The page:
With these unprecedented times in education and every field beyond, adjustments are required to help reduce the spread of illness. In the classroom, that requirement looks like individualization of supplies (where possible), removing items that can’t easily be cleaned/disinfected and reducing the amount of activities/supplies/items that can’t be individualized, so cleaning/disinfecting can be better managed.
After a couple of weeks down with new safety protocols and routines solidly in place, I’d like to share three of the tips or ideas that have been implemented in my school–in hopes that they might be helpful in some way.
Personal Tutoring Supplies
Each student that enrolls as a Mighty Scholar, receives daily one-on-one individualized tutoring sessions in our classroom. In the past, I’ve had a “Teachers Toolbox” with all the necessary tutoring supplies and needs for all my students. With the new need to have tutoring supplies separate for each scholar, I now use the ten drawer rolling carts from Michaels. The drawers are easy for my scholars to access and they can locate their personal drawer with their picture, name and scholar number. All of the classroom supplies have a minimum of one identifier (picture, name, number). I like to put all three identifiers on as much of their containers as I can. Those items/containers that are too small, such as a skinny pencil case, usually only have their number.
Typical tutoring drawer items are: a copy of their assessment goal plan, journal (for pre-writing strokes, writing practice and fine-motor), skinny pencil case (journal writing utensils specific to their development needs), name practice pocket (name activities), ELA tool kit and MATH tool kit (with items included from the talented Tara West on TPT), any sheets or items specific to their particular development/academic work. All tutoring supplies are easily and quickly sanitized after use.
Tara's Instant ELA and MATH Tool Kits can be found HERE and HERE.
To individualize art and writing supplies for each scholar, I use small caddies from Dollar Tree that I’ve labeled with vinyl. The caddies hold regularly used supplies (crayons, markers, scissors, glue stick). Other ‘Creativity Center’ supplies that cannot be individualized are then separated by classes. At the end of each class time, supplies are easily sanitized and stored on a rolling cart, away from other classes.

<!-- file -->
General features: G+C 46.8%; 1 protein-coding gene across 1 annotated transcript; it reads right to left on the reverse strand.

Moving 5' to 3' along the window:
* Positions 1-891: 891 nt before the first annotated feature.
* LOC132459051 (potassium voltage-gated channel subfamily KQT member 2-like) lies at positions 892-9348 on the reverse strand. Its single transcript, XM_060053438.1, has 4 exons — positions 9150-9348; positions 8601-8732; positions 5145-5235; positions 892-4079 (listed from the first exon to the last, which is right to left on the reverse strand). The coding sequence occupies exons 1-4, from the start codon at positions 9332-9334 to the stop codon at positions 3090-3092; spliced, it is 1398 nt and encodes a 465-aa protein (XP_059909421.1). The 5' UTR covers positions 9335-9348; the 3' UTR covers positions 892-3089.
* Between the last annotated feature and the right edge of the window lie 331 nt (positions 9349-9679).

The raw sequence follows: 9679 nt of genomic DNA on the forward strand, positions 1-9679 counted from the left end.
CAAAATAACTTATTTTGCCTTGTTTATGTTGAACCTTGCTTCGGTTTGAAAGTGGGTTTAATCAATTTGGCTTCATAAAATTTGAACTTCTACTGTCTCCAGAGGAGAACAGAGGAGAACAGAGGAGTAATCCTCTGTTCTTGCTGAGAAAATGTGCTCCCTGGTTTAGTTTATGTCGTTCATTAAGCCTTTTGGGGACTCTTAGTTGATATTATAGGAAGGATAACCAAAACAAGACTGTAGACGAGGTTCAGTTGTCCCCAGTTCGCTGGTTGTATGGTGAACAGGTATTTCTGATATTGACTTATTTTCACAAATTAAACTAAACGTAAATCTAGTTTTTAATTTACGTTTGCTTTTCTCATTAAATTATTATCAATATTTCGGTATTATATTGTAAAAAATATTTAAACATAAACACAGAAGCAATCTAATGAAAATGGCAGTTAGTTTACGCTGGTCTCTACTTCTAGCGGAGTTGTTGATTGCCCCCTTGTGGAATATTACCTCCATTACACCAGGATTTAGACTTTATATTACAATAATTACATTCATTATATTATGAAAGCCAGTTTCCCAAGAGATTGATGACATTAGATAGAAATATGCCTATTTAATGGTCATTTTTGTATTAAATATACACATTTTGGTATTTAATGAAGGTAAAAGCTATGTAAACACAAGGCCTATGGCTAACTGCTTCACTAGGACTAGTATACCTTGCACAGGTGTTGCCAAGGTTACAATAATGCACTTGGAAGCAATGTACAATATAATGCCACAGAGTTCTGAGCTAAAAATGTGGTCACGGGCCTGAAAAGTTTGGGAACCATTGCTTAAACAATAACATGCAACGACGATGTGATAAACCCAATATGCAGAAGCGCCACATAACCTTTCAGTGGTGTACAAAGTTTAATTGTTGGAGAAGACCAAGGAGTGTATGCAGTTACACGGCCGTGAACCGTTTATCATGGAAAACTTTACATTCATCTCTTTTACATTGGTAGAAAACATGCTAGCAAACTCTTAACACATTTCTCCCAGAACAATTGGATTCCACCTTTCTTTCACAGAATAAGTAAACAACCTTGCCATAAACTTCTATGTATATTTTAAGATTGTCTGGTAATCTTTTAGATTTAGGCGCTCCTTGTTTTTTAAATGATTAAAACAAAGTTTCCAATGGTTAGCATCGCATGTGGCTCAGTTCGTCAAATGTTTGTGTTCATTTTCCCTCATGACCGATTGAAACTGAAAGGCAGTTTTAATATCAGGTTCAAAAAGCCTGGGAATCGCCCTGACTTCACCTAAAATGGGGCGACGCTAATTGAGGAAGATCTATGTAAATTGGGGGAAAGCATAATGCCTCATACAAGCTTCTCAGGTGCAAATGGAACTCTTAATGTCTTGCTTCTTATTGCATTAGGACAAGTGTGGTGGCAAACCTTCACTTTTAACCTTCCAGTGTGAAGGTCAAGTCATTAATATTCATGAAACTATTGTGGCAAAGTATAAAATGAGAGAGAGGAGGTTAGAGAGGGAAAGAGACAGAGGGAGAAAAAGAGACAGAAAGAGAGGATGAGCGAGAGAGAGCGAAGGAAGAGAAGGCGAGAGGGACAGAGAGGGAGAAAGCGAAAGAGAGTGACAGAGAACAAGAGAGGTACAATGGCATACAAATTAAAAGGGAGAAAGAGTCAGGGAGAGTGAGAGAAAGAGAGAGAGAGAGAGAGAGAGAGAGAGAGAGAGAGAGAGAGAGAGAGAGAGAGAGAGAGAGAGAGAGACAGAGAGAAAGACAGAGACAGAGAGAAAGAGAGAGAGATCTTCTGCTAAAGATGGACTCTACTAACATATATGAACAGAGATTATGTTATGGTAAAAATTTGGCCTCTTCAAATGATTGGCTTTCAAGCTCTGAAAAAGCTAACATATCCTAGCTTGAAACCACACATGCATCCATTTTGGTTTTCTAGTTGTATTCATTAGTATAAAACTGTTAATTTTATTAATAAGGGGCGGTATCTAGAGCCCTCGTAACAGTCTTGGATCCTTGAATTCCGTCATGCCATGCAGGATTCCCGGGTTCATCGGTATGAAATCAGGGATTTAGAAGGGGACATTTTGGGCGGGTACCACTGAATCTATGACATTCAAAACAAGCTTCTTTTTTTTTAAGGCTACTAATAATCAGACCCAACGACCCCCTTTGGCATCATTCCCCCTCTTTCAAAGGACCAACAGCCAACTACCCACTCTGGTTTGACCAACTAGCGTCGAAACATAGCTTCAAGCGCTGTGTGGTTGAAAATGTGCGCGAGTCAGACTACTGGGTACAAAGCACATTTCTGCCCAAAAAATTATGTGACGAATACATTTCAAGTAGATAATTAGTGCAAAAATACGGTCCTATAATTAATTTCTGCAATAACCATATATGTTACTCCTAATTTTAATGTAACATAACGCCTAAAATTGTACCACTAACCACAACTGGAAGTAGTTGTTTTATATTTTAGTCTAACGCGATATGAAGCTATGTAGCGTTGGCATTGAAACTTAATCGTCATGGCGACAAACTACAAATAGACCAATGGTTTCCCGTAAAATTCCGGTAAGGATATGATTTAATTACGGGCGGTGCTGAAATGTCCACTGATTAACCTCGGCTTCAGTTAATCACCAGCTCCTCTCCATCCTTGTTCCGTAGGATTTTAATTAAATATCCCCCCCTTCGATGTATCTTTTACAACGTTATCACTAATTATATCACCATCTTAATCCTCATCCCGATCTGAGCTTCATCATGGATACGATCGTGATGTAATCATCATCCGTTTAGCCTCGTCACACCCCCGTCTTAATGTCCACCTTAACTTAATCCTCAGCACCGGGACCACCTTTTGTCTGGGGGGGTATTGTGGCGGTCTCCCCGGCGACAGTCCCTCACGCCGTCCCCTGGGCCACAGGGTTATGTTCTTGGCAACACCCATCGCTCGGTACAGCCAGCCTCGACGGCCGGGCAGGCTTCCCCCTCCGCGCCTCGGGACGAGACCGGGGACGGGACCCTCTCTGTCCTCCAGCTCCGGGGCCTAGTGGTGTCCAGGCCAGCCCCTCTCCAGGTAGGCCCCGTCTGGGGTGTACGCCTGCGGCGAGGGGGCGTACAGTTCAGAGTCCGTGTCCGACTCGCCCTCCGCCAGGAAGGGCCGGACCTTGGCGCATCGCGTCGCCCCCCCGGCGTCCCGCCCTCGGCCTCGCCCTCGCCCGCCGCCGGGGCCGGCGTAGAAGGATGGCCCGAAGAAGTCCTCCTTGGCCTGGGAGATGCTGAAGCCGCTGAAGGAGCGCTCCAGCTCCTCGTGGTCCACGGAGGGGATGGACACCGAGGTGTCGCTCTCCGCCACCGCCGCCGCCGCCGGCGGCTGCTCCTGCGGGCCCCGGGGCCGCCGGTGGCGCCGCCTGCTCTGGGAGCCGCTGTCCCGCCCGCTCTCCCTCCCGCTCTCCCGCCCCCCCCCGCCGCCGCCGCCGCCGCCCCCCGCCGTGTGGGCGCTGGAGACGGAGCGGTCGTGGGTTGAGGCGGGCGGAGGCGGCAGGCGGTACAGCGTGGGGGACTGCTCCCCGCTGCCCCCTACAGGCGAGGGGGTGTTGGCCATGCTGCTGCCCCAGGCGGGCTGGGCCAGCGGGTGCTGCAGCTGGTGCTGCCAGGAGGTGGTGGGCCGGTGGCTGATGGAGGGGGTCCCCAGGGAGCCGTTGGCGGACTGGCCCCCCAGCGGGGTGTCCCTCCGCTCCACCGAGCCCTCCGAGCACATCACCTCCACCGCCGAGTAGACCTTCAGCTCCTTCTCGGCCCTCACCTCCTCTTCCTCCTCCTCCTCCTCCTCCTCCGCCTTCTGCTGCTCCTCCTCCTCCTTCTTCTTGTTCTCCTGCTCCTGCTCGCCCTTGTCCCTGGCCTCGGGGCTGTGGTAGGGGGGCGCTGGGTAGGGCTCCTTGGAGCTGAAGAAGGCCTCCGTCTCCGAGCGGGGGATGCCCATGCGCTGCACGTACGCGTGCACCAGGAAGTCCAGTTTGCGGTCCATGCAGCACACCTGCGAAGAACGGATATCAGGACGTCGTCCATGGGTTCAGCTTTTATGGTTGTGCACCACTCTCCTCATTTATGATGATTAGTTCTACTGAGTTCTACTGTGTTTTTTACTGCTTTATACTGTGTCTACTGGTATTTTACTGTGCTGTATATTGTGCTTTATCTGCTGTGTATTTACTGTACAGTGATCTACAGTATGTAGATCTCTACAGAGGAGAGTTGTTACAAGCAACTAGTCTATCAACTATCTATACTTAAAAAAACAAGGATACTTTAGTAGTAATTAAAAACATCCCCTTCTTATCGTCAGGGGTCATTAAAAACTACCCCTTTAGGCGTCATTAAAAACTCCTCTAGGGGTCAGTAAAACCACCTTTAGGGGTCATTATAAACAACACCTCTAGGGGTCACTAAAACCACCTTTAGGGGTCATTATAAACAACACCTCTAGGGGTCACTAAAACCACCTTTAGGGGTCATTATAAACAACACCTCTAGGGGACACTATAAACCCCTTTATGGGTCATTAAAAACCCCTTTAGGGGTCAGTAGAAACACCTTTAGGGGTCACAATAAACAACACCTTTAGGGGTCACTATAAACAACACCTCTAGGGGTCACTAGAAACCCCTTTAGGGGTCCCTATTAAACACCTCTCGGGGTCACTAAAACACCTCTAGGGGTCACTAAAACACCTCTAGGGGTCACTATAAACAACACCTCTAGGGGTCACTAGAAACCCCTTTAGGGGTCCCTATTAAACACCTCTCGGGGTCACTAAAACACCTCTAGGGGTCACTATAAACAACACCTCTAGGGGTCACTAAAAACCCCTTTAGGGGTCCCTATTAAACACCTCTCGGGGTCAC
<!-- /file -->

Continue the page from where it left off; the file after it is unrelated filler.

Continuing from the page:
Play Dough and Sensory Play
A critically valuable tool in development is sensory experiences. Community sensory tables are on a hiatus, but making sure each scholar receives those needed experiences is incredibly important. Our classroom play dough/sensory tubs are shoebox sized Sterilite containers with securely latching lids. Latching lids is key to keeping materials inside the containers as scholars move them to and from their storage location. I like the depth that the shoebox sized tubs give, to reduce spillage during play and also provide ample space for real tools in their exploration.
We have a regular rotation routine set for the types of supplies in the play dough/sensory tubs. Types of materials are swapped out on a bi-weekly basis. For instance, play dough is supplied in the tub for two weeks, then swapped out with a sensory experience for two weeks. I involve my scholars in as much preparation and swapping out of materials as I can. Doing so provides an incredible learning experience, helps scholars develop independence and empower them to feel capable and confident as they grow.
Some of the tasks they help with are: dying fillers, measuring or cutting sensory fillers, removing items and tools from their tub, cleaning the inside of their tub in preparation for the next group of items, helping to clean previously used tools, pouring sensory filler, collecting/adding tools and items for either the play dough theme or sensory experience, and preparing play dough or sensory materials that will head home.
Sending Home Used Sensory Materials
When some of the play dough/sensory materials have come to the end of their time for use the classroom, my scholars prepare them to be taken home. I have my scholars add a printed note to parents regarding the sensory materials being sent home. Parents have also been informed that if they choose to have their child continue the sensory experience at home, they should do so in a supervised environment. I also encourage getting creative with tools or items they can add to the sensory play, along with recommending items such as: scoops, spoons, scissors for play dough, cups, cookie cutters, tweezers, or anything that will help build fine-motor skills.